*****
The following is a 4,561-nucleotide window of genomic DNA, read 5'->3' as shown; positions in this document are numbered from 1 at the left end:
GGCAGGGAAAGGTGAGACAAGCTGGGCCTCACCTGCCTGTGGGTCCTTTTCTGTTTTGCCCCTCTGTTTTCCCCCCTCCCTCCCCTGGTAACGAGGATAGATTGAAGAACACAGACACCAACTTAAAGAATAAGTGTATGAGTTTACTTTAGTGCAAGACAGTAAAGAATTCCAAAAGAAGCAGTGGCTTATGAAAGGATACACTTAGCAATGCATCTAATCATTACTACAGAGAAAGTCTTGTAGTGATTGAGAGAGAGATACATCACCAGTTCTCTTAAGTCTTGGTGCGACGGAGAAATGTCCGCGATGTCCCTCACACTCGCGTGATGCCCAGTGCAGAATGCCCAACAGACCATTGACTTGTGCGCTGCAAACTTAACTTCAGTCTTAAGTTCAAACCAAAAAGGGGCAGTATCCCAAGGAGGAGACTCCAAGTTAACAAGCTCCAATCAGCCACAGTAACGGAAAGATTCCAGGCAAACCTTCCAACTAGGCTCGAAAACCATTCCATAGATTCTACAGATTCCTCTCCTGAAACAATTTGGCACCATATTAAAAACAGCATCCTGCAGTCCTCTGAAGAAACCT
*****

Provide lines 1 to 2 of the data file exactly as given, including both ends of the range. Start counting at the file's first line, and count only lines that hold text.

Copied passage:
The following is a 4,561-nucleotide window of genomic DNA, read 5'->3' as shown; positions in this document are numbered from 1 at the left end:
GGCAGGGAAAGGTGAGACAAGCTGGGCCTCACCTGCCTGTGGGTCCTTTTCTGTTTTGCCCCTCTGTTTTCCCCCCTCCCTCCCCTGGTAACGAGGATAGATTGAAGAACACAGACACCAACTTAAAGAATAAGTGTATGAGTTTACTTTAGTGCAAGACAGTAAAGAATTCCAAAAGAAGCAGTGGCTTATGAAAGGATACACTTAGCAATGCATCTAATCATTACTACAGAGAAAGTCTTGTAGTGATTGAGAGAGAGATACATCACCAGTTCTCTTAAGTCTTGGTGCGACGGAGAAATGTCCGCGATGTCCCTCACACTCGCGTGATGCCCAGTGCAGAATGCCCAACAGACCATTGACTTGTGCGCTGCAAACTTAACTTCAGTCTTAAGTTCAAACCAAAAAGGGGCAGTATCCCAAGGAGGAGACTCCAAGTTAACAAGCTCCAATCAGCCACAGTAACGGAAAGATTCCAGGCAAACCTTCCAACTAGGCTCGAAAACCATTCCATAGATTCTACAGATTCCTCTCCTGAAACAATTTGGCACCATATTAAAAACAGCATCCTGCAGTCCTCTGAAGAAACCT